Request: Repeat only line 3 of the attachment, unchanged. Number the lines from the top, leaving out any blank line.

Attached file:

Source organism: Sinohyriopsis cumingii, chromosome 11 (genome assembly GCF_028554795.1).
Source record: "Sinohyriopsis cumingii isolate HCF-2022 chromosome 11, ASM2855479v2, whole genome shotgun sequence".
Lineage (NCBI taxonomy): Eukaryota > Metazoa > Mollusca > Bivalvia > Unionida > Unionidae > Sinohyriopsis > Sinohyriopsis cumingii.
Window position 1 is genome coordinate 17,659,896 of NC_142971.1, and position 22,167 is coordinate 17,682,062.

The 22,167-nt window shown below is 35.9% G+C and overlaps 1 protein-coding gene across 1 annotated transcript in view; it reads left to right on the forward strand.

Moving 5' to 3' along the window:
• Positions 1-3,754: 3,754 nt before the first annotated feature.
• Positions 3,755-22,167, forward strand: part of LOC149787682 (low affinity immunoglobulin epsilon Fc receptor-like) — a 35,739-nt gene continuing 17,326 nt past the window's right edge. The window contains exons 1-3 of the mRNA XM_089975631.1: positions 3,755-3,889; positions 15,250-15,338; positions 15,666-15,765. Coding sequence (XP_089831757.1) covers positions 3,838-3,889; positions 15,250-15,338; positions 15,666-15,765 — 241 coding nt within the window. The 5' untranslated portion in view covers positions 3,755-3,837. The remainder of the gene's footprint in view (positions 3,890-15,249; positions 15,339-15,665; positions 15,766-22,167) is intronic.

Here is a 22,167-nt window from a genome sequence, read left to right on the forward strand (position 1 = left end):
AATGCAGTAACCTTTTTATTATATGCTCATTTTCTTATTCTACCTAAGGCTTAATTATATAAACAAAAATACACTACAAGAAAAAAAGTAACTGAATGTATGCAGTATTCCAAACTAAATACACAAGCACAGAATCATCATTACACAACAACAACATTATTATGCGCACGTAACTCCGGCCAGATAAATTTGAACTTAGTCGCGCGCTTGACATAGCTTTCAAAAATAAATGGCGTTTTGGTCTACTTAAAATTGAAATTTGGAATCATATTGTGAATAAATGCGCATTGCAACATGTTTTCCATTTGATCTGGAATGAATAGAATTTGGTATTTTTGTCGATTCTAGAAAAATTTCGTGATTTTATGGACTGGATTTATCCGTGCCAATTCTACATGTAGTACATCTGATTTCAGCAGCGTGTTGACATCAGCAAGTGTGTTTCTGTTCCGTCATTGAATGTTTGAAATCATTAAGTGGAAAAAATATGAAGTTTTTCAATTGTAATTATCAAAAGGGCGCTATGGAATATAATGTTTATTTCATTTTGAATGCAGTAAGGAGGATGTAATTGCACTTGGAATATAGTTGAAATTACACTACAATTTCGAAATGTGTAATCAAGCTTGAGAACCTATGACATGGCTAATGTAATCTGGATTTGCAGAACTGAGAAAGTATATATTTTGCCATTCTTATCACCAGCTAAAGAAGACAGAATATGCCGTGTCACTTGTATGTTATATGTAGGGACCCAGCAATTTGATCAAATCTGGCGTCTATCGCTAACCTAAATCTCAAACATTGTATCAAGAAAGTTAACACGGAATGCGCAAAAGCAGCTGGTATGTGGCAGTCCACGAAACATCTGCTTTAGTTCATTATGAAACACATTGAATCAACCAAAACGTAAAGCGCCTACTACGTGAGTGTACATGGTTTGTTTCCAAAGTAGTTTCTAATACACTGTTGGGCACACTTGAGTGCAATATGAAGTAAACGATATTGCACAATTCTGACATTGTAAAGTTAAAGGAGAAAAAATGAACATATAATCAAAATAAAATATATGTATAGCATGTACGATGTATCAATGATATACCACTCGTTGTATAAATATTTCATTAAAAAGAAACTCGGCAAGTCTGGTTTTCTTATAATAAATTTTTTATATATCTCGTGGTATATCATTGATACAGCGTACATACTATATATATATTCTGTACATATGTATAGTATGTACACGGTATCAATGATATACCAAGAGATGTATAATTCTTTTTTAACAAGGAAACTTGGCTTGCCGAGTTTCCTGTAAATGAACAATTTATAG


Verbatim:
Lineage (NCBI taxonomy): Eukaryota > Metazoa > Mollusca > Bivalvia > Unionida > Unionidae > Sinohyriopsis > Sinohyriopsis cumingii.